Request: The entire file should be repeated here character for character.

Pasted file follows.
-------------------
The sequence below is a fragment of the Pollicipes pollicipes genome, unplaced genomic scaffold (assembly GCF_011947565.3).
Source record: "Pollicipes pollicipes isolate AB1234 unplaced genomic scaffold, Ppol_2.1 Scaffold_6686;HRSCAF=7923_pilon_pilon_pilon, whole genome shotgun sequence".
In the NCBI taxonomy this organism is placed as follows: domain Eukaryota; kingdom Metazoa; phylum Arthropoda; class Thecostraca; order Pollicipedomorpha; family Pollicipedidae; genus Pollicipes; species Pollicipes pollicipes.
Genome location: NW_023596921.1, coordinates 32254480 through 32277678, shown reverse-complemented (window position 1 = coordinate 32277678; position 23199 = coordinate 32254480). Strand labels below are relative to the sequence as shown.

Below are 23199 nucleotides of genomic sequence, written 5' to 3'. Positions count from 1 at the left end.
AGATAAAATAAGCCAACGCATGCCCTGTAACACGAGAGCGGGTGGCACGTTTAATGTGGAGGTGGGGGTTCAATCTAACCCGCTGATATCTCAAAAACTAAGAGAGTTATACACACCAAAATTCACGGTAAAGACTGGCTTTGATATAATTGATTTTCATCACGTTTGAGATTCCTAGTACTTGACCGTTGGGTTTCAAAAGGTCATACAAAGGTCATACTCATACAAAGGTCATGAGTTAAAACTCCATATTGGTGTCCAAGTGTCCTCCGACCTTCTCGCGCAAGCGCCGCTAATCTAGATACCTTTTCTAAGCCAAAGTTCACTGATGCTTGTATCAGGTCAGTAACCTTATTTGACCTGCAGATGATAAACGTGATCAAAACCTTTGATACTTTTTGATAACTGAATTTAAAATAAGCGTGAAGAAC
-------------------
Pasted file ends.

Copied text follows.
The sequence below is a fragment of the Pollicipes pollicipes genome, unplaced genomic scaffold (assembly GCF_011947565.3).
Source record: "Pollicipes pollicipes isolate AB1234 unplaced genomic scaffold, Ppol_2.1 Scaffold_6686;HRSCAF=7923_pilon_pilon_pilon, whole genome shotgun sequence".
In the NCBI taxonomy this organism is placed as follows: domain Eukaryota; kingdom Metazoa; phylum Arthropoda; class Thecostraca; order Pollicipedomorpha; family Pollicipedidae; genus Pollicipes; species Pollicipes pollicipes.
Genome location: NW_023596921.1, coordinates 32254480 through 32277678, shown reverse-complemented (window position 1 = coordinate 32277678; position 23199 = coordinate 32254480). Strand labels below are relative to the sequence as shown.

Below are 23199 nucleotides of genomic sequence, written 5' to 3'. Positions count from 1 at the left end.
AGATAAAATAAGCCAACGCATGCCCTGTAACACGAGAGCGGGTGGCACGTTTAATGTGGAGGTGGGGGTTCAATCTAACCCGCTGATATCTCAAAAACTAAGAGAGTTATACACACCAAAATTCACGGTAAAGACTGGCTTTGATATAATTGATTTTCATCACGTTTGAGATTCCTAGTACTTGACCGTTGGGTTTCAAAAGGTCATACAAAGGTCATACTCATACAAAGGTCATGAGTTAAAACTCCATATTGGTGTCCAAGTGTCCTCCGACCTTCTCGCGCAAGCGCCGCTAATCTAGATACCTTTTCTAAGCCAAAGTTCACTGATGCTTGTATCAGGTCAGTAACCTTATTTGACCTGCAGATGATAAACGTGATCAAAACCTTTGATACTTTTTGATAACTGAATTTAAAATAAGCGTGAAGAAC